Posted on Wed, Sep 29, 2004
A Great Testimony by Dr. Robert Schuller
Tough Times Never Last; Tough People Do -- by Robert Schuller
My daughter Carol lost her leg in a motorcycle accident in 1978. At the
time, Mrs.Schuller and I were in Korea. On the long trip back to Iowa, I searched
for the rightthing to say. What would my first words to Carol be?
When we arrived at the hospital, I was shocked. Carol lay in her
bed in intensive care, her body bruised, broken, and disfigured.
But her spirits were whole and healthy. Immediately she solved the
problem of what to sayby speaking first: "I know why it happened, Dad. God wants to use me tohelp others whohave been hurt."
It was this spirit that carried her through seven months of
hospitalization, intravenous feedings, and consequent collapsed
veins. This positive attitude gave her the courage to fight a
new drug was released by the FDA. (It was the right drug at the
right time - a real miracle.) It was that same positive attitude
that helped Carol make the transition from hospital patient to a
handicapped" member of a family and school - and to feel normal
and whole again.
The last picture we have of Carol with both legs is one taken when she
was in hersoftball uniform. The athlete of the family, Carol loves to play
softball. The summer after her accident, she shocked me by saying, "Dad, I'm going to sign upfor softballagain this year."
"That's great," I responded, not wanting to discourage her.
At that time, Carol's artificial leg was attached just below the
knee, which was so stiff she could barely bend it at a
thirty-degree angle. She walked very stiffly; running was out of
the question. However, I took her to the local school where all the
parents were liningup with their daughters to register for the girls' softball team. Carolsigned up andwent to check out her uniform.
As she swung her stiff plastic leg into the car and rested her
jersey, socks, and cap in her lap, I turned to her and said,
"Carol, how do you expect to play ball if you can't run?"
With flashing eyes, she snapped back, "I've got that all figured
out, Dad! When you hit home runs, you don't have to run." My
daughter is tough. She's a survivor. She hit enough home runs that
season to justify her
presence on the team!
Carol inspired everyone with her tenacity, too. She had six
surgeries after that first amputation. Later, she took up skiing
and won a gold medal in the qualifying races that admitted her to that
elite corps of skiers participating in the National Ski
Championships. In March 1983, she pulled her goggles on and took
her place among the champions of her country - at the young age of
eighteen! Yes, she still walked with a limp. She drew curious looks from strangers. But her positive attitude and determination helped her even with that.
Several years ago, our family was privileged to be guests of the
American-Hawaiian Steamship Company on a one-week cruise of the
Hawaiian Islands. It was absolutely beautiful. During the trip,
Carol was not in the least ashamed to be seen in shorts or swimming
attire although her artificial leg covered her stump to just below the hip. But she was
very conscious of the fact that people looked at her out of the corners of their eyes and wondered what had happened to her.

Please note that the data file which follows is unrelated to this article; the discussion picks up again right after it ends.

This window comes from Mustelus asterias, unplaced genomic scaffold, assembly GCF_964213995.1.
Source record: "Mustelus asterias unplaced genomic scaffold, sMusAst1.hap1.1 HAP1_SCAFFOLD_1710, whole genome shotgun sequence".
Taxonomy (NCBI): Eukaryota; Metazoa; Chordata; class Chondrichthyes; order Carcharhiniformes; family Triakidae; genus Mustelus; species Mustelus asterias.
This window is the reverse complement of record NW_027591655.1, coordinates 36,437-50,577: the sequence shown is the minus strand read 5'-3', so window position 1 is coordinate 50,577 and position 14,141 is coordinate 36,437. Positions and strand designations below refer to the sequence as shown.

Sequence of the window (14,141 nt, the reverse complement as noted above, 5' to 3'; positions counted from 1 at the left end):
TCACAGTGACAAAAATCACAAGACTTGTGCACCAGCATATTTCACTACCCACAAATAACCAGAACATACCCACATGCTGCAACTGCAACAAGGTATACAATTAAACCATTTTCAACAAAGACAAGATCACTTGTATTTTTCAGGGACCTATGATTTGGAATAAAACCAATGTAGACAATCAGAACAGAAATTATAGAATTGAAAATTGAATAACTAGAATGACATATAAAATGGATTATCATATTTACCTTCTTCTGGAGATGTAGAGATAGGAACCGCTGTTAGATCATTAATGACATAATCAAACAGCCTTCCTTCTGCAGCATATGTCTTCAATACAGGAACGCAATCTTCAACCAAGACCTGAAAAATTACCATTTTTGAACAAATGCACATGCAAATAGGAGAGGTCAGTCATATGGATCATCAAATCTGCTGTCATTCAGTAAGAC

On this cruise, it was customary on the last night to have a talent
in which the
passengers participated. Carol, then seventeen years old, surprised us
by saying, "I'm
going to be in the talent show tonight." Now, Carol doesn't sing, and
doesn't dance. So, naturally, I was curious as to what she would do.
Friday night, my
wife and I sat in the lounge along with six hundred other people. The
stage was set in
the big glorified cocktail lounge. As you can imagine, it was a very
The first acts performed were typical of amateur talent shows. Then it
was Carol's turn.
She came on stage wearing neither shorts nor Hawaiian garb, but a
full-length dress. She
looked beautiful. Walking up to the
thought this would be a good chance for me to give what I think I owe
you all - an
explanation. I know you've been looking at me all week, wondering about
my fake leg. I
thought I should tell you what happened.
"I was in a motorcycle accident. I almost died, but the doctors
kept giving me blood, and my pulse came back. They amputated my leg
below the knee, and
later, they amputated through the knee. I spent seven months in the
hospital - seven
months with intravenous antibiotics to fight infection."
She paused a moment, then continued. "If I've one talent, it's
this: During that time, my faith became very real to me."
Suddenly a hush swept over the lounge. The waitresses stopped
serving drinks. The glasses stopped clinking. Every eye was focused on
seventeen-year-old blonde. She said, "I look at you girls who walk
without a limp, and I
wish I could walk that way. I can't, but this is what I've learned, and
I want to leave
it with you: It's not how you walk that counts, but who walks with you
and with whom you
Then she paused and said, "I'd like to sing a song about my friend, my
Lord." And she
And He walks with me, and He talks with me, and He tells me I am
His own, and the joy we share in our time of prayer (originally,
"as we tarry there") None other has ever known.
"Thank you." And she stepped down.
There was not a dry eye, not a life that wasn't touched that night. By
holding on, digging in, and making the most of what happened to her, Carol taught
me one of the greatest lessons I've ever learned: Tough times never last, but tough
When tough times come, we need to hold on
until the tide turns for the better, to tenaciously dig in and
bloom where we are planted, and to inspire peohen tough times come, we need to take tough action, to hold onW
ple with our cheerful and
attitude. In the process, other people will be stimulated to choose
noble and positive
outlooks for their lives too.
"Be of good courage, and he shall strengthen your heart, all ye
that hope in the LORD." -Psalm 31:24